The first half was all Oakland—almost. Lamonica got the Chiefs thinking about flare passes to his backs, notably Charlie Smith, and the outside run. Then he moved his attentions to his tight end, Billy Cannon, and Wide Receiver Warren Wells. With the first quarter waning, Lamonica hit Wells for 24 yards to the Kansas City three. Smith hopped in on the next play untouched, and Oakland was halfway to the 14-point lead Lamonica thought he would need to win. It looked like the perennial inability of Kansas City to win the big ones was not to be overcome. "It was all over town," said Aaron Brown. "K.C., the jinx club. You don't believe it, but you can't help but think about it. It makes you want to fly in the face of the fates."
Plenty of flying was to come, and one of the top aviators was Middle Linebacker Willie Lanier. When the Raiders went ahead, Lanier found himself with tears in his eyes. "They're not going to score again," he raged. The Chiefs began to toughen. All during the season, with Dawson out for a spell and later fragile, the Chiefs had had to learn determination. "Our defense was aged in disaster," Strain said afterwards.
With less than three minutes remaining in the half, and fans beginning to yawn over what was an obvious mismatch—even if the score was only 7-0—Dawson began a drive from his own 25. Throwing under intense pressure from the Raider front four, and with Oakland's linebackers gobbling up his running backs, Lenny suddenly got a break—two of them, in fact. First, Oakland was caught holding, then the Raiders jumped offside and Kansas City had a first down at midfield. Fullback Robert Holmes slogged for eight yards up the middle, and then Dawson unwrapped one of Stram's new sets. It broke Pitts clear for a pretty 41-yard pass reception down to the one-yard line, and Wendell Hayes went off tackle for the score.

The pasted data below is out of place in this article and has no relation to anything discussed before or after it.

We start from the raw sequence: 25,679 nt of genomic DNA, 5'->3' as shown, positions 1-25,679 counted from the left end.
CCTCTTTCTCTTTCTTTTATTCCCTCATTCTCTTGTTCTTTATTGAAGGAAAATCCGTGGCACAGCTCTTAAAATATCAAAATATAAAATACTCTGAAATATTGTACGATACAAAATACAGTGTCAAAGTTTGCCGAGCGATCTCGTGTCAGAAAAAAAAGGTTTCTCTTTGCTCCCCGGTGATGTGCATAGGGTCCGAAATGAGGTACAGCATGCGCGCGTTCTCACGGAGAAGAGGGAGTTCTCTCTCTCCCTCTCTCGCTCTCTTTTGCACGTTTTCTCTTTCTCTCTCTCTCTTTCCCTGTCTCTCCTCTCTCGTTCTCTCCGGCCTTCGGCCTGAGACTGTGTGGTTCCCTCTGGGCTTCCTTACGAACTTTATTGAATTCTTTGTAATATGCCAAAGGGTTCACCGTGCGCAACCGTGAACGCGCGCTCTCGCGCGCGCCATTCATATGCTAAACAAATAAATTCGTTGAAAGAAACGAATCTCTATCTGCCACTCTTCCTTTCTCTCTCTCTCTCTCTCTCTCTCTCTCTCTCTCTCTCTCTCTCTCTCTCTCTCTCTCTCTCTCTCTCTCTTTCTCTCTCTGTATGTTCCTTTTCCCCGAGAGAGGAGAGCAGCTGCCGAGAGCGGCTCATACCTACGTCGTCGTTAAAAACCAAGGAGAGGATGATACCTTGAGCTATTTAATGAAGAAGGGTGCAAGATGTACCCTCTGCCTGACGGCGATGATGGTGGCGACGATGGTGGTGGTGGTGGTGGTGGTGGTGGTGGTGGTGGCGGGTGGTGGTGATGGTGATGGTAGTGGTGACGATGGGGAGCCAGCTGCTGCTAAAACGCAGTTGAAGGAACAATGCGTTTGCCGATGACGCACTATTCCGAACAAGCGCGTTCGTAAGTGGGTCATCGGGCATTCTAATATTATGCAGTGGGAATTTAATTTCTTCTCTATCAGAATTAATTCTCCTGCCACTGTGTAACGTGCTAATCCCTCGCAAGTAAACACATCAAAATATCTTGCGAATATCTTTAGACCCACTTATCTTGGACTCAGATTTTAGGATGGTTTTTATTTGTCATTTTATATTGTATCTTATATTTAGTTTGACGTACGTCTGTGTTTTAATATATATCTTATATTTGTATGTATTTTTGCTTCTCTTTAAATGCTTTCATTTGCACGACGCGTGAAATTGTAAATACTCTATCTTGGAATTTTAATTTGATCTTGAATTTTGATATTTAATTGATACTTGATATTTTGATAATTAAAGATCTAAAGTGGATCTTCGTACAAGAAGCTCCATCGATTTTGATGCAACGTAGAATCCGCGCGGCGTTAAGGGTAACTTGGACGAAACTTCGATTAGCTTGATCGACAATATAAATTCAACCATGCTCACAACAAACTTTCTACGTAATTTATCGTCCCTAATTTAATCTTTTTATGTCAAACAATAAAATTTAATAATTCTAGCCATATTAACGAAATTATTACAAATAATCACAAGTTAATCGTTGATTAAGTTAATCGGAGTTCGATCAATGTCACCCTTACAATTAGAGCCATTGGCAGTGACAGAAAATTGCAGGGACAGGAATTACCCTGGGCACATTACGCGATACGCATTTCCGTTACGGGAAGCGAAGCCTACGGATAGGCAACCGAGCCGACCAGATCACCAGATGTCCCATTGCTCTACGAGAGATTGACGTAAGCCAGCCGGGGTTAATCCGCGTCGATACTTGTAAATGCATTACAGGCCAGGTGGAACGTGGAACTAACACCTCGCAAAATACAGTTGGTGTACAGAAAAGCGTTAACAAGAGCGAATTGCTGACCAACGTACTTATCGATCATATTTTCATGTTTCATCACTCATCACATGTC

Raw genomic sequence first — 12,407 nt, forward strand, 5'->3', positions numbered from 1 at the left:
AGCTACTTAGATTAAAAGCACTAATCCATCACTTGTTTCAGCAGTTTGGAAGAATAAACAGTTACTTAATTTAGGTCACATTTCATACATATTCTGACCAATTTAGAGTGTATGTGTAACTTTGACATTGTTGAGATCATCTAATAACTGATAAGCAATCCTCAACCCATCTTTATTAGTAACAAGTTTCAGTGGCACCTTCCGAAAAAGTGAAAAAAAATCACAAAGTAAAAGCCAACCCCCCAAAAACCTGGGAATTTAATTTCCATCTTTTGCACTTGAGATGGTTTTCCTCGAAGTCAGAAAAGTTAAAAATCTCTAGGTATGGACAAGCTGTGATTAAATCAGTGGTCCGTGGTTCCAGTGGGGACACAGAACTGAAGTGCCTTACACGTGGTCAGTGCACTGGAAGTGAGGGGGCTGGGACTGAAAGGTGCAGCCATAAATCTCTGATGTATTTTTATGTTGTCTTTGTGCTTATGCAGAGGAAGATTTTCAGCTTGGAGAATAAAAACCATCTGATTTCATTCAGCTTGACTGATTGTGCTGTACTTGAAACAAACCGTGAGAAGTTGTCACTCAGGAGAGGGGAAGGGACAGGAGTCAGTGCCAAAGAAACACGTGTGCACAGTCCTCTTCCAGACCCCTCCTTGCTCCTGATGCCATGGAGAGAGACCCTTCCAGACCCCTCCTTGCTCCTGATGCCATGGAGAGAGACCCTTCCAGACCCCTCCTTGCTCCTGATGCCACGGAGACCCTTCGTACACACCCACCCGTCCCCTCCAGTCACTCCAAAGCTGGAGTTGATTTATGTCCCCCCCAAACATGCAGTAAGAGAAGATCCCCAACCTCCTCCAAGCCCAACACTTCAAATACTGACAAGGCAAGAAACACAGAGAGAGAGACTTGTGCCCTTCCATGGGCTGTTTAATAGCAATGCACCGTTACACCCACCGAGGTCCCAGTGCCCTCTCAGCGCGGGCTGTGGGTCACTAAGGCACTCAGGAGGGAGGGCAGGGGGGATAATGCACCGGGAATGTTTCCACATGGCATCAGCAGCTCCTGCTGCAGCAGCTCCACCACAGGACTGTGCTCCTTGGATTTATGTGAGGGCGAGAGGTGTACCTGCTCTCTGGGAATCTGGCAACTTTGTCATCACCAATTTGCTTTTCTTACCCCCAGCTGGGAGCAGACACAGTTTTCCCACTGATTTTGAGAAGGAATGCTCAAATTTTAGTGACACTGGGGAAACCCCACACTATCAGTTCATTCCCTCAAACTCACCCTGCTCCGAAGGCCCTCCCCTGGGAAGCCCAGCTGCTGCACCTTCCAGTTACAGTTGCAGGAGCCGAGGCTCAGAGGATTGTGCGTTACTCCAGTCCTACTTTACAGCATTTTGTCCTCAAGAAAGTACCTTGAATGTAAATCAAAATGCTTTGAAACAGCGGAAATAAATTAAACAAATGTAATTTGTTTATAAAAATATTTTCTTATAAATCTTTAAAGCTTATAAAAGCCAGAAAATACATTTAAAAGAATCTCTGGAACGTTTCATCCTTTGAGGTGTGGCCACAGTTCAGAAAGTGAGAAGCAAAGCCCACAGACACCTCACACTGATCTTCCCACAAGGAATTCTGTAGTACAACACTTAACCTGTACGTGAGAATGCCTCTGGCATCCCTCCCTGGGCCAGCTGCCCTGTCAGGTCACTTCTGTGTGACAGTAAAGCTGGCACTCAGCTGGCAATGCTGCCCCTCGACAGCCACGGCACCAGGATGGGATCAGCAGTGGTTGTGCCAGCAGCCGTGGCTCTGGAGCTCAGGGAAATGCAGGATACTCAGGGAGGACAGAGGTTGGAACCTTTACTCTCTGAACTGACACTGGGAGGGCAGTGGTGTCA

It was an augury, the only penetration of Oakland's turf in the whole first half, and it permitted the Chiefs to go into the locker room with a tied score at half-time. It also gave the Chiefs' front four a new life.
"We'd had to play close and conservative after that first Raider score," said Aaron Brown. "We couldn't afford to let Daryle break off a draw or a screen on us for the big gain. Now we could freewheel."
During the intermission, Stram waxed inspirational. "I dwelled on the championship," he said later. " 'Turn it on,' I told them. 'Give it all you've got. It's in our grasp, now squeeze it.' "
If the first half had been Oakland's, the second was even more impressively Kansas City's. It turned on the immense strength of the Chiefs' pass rushers: Mays and Brown at the ends, Buck Buchanan and Curley Culp at the tackles. Johnny Madden had foreseen the results. Almost prophetically, on the day before the game, he said, "It's going to be a match of great strengths, a very physical game. If Kansas City is stronger, we'll lose."